• 06.10.11

ComScore: Groupon-Living Social Battle Brewing In The New Wild West

A new analysis shows that the race between online discount services Groupon, Living Social, and others is less about what they’re offering or even how they’re offering it and more about where they’re prospecting.

Buy signs

The daily deals industry is often written about as if it were a Groupon-Living Social horserace a la Coke vs. Pepsi, Apple vs. Microsoft, iOs vs. Android.


But a new analysis from ComScore shows that it’s more like the settlement of the American West: the market is a wide open territory and instead of competing head on, Groupon and Living Social are staking out different areas. All of which suggests that success in this business, at least in the immediate term, will depend more on execution than on market dominance.

“The sheer size and raw potential of the unclaimed market has meant that group buying businesses are engaged in a free-for-all land grab of markets and merchants,” analyst Peter Elbaor writes on the ComScore blog. “It’s easier to build a new market than to steal one away.”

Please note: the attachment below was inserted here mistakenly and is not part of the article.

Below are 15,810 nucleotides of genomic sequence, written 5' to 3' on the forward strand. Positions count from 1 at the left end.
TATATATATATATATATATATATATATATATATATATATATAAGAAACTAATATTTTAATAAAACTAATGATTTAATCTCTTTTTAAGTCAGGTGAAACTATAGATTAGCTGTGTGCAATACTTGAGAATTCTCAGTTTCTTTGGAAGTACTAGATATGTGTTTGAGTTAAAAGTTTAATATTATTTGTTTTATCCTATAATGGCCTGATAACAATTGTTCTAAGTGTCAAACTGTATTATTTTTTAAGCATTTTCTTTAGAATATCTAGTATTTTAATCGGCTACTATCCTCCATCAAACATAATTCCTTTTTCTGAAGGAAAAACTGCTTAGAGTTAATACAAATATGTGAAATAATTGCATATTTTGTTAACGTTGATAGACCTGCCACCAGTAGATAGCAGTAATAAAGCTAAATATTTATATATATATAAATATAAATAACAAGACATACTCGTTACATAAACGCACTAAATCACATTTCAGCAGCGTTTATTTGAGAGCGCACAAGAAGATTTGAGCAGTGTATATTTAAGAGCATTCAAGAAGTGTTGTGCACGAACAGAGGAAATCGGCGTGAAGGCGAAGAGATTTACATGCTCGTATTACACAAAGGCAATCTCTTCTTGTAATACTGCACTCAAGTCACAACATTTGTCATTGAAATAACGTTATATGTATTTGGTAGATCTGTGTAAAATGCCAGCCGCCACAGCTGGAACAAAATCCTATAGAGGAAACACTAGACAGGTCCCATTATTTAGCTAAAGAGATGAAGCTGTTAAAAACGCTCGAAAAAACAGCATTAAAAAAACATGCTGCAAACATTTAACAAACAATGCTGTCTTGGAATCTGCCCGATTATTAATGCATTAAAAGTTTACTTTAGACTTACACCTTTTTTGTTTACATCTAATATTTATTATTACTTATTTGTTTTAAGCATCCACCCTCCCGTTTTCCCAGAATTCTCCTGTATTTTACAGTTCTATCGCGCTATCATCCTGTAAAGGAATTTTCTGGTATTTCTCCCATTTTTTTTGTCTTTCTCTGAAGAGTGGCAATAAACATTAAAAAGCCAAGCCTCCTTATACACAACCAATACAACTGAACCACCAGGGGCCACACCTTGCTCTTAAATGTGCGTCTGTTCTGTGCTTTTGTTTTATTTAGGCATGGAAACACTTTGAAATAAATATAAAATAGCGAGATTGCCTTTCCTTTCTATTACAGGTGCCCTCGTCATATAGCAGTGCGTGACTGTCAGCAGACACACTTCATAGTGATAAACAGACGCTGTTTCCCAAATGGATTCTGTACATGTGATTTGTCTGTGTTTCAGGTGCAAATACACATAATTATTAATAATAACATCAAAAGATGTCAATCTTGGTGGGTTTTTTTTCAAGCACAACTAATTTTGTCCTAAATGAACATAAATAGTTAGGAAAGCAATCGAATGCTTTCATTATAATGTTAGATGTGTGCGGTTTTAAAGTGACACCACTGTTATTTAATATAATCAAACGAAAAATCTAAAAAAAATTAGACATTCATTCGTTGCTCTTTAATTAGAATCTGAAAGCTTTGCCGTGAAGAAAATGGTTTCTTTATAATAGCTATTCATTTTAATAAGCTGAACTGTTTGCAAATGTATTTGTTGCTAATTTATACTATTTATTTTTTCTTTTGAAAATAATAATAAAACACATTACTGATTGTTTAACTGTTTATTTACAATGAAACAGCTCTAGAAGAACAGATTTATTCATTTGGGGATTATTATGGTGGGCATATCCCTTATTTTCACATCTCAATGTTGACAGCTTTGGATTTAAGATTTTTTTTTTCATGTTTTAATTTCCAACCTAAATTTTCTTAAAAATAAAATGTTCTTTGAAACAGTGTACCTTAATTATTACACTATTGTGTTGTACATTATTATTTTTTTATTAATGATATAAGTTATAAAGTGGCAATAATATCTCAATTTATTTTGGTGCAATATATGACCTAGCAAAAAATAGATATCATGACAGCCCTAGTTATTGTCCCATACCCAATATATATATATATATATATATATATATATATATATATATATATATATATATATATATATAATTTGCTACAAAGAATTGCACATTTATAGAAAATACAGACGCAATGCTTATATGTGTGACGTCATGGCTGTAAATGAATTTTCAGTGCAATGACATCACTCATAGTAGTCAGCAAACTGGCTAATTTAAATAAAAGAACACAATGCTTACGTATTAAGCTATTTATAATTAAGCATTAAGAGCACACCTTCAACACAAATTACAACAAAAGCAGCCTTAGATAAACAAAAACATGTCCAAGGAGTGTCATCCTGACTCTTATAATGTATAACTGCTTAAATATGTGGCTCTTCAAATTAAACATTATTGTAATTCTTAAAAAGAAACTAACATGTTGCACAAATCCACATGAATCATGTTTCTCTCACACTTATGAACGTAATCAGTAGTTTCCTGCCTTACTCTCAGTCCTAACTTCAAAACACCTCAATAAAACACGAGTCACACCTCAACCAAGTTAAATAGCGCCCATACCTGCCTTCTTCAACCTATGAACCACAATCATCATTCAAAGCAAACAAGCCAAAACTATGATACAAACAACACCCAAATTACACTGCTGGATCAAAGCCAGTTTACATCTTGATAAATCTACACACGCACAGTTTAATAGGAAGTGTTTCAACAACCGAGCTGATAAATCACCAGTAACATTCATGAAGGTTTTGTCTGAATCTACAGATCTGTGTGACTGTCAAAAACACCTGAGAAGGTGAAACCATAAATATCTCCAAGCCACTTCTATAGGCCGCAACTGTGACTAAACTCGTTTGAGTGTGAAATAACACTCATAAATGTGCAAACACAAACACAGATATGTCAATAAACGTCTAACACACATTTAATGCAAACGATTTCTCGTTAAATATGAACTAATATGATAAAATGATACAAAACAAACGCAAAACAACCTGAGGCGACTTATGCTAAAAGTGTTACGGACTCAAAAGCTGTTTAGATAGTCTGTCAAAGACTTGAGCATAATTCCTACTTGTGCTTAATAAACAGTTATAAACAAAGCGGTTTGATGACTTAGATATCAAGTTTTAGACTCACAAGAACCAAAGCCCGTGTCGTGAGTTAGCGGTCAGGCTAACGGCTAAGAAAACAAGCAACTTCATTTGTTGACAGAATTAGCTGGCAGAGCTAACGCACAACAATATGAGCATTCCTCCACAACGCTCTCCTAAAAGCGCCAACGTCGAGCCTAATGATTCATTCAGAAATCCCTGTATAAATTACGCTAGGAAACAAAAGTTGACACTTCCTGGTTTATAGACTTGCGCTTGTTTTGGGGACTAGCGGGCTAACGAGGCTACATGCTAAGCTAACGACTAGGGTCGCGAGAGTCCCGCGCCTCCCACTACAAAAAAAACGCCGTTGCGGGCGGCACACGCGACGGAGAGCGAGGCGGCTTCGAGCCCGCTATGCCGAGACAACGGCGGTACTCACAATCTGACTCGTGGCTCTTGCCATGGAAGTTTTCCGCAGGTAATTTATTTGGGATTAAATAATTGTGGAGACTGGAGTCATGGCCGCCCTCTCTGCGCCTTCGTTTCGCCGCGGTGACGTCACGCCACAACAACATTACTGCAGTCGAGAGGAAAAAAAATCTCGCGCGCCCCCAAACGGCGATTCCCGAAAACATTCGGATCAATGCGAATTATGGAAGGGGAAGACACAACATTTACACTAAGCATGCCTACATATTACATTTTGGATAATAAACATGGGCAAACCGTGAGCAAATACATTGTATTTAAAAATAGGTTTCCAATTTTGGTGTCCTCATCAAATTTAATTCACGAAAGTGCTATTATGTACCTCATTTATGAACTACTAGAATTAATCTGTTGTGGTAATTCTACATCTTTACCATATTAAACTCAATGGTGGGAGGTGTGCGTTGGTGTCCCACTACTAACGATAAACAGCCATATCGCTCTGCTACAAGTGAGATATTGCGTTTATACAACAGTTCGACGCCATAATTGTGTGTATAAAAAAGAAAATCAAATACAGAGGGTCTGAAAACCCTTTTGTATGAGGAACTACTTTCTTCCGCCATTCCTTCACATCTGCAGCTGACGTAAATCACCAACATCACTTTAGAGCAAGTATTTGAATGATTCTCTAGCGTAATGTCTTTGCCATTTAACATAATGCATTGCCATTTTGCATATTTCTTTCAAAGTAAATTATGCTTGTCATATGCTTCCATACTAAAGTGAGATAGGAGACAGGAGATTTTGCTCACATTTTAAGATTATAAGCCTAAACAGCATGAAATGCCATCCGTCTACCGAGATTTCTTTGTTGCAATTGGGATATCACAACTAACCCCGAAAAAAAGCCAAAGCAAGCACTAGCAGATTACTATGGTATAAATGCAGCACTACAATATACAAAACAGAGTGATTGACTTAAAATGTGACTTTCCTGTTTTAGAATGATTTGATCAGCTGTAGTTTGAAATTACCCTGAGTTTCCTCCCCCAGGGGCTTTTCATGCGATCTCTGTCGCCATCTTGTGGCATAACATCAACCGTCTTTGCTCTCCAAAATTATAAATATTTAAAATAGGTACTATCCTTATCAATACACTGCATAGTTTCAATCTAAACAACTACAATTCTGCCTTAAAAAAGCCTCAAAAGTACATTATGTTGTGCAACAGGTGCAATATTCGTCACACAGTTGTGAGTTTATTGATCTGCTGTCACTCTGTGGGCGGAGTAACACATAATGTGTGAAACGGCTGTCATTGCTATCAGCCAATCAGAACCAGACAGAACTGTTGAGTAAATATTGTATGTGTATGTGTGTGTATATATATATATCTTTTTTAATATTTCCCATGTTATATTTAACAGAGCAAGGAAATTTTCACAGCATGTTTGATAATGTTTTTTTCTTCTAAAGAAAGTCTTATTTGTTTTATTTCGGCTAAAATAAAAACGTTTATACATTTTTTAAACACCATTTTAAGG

In the U.S., Groupon, according to ComScore, is getting more users in the Midwest and Pacific regions, while Living Social is doing better in the East. Groupon also does better among younger consumers and women, while Living Social’s skews more toward middle age and has equal representation among the genders.

Groupon Living Social graph
Groupon Living Social graph

Given the land-grab nature of the current business, ComScore also took a look at the companies’ customer acquisition strategies, as reflected in where they are advertising. Living Social places the bulk of its ads (73%) in the top five U.S. online properties, which Groupon does the opposite: Only 31% of its ads go to the top publishers, and the rest are scattered throughout smaller sites.

Groupon Living Social graph

ComScore’s thesis–that the couponing giants are involved in an immediate effort to acquire as many users as possible–is reflected in the pre-IPO S-1 Groupon filed last week.

Specifically, the filing said the company measures its performance based on three metrics. Two of them are standard: gross profit and free cash flow. But the third, adjusted consolidated segment operating income (“Adjusted CSOI”), caused a stir in the business press because using it makes Groupon’s financials look stronger than they would if measured according to standard accounting principles.

But Groupon’s S-1 argued that their approach is legitimate because it leaves out certain costs that the company does not believe are representative of future operating costs. Among those: online marketing expenses to acquire new subscribers. Those are “dictated by the amount of growth we want to pursue,” the filing said.


[Image:Flickr user antwerpenR]

E.B. Boyd is’s Silicon Valley reporter. Twitter. Email.

About the author

E.B. Boyd (@ebboyd) has holed up in conference rooms with pioneers in Silicon Valley and hunkered down in bunkers with soldiers in Afghanistan.